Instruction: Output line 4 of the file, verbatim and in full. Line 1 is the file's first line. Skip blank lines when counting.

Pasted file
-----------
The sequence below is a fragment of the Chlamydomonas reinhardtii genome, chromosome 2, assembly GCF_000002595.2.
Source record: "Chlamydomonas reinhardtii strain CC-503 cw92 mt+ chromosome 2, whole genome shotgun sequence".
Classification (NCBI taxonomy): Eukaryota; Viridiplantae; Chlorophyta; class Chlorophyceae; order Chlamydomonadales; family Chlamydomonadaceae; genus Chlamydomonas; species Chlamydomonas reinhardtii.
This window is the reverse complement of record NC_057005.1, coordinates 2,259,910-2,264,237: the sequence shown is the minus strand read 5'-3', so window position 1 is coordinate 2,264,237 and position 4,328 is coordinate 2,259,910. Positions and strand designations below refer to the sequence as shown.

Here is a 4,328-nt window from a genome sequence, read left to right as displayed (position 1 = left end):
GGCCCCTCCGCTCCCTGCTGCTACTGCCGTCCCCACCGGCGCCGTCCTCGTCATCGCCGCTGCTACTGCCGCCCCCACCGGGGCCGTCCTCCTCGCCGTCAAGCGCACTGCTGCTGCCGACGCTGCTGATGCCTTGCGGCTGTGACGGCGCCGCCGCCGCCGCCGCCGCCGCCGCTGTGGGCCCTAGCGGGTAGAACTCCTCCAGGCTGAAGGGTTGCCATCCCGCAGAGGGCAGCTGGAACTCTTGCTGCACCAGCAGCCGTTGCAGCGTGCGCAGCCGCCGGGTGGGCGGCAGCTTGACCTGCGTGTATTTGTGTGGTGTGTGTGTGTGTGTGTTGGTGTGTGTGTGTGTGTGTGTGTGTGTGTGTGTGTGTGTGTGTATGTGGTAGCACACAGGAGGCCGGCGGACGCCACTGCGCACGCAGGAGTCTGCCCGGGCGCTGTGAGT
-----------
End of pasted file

This window is the reverse complement of record NC_057005.1, coordinates 2,259,910-2,264,237: the sequence shown is the minus strand read 5'-3', so window position 1 is coordinate 2,264,237 and position 4,328 is coordinate 2,259,910. Positions and strand designations below refer to the sequence as shown.